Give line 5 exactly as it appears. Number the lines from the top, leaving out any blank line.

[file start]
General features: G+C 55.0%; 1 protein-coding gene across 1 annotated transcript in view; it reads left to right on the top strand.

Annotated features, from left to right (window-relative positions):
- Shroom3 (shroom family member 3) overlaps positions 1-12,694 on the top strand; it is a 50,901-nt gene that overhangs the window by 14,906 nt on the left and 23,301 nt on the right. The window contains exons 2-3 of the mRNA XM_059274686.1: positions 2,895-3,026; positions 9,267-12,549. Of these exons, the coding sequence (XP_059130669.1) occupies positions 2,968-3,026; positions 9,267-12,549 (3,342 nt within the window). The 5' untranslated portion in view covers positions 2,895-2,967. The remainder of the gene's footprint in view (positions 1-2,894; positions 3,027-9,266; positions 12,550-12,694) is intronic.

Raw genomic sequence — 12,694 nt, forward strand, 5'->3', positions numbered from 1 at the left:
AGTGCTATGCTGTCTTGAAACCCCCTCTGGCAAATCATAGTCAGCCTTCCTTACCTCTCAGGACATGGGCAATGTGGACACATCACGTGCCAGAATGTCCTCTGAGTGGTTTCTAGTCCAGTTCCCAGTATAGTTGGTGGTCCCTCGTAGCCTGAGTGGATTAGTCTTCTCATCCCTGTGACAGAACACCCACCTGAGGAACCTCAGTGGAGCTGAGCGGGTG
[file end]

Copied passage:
AGTGCTATGCTGTCTTGAAACCCCCTCTGGCAAATCATAGTCAGCCTTCCTTACCTCTCAGGACATGGGCAATGTGGACACATCACGTGCCAGAATGTCCTCTGAGTGGTTTCTAGTCCAGTTCCCAGTATAGTTGGTGGTCCCTCGTAGCCTGAGTGGATTAGTCTTCTCATCCCTGTGACAGAACACCCACCTGAGGAACCTCAGTGGAGCTGAGCGGGTG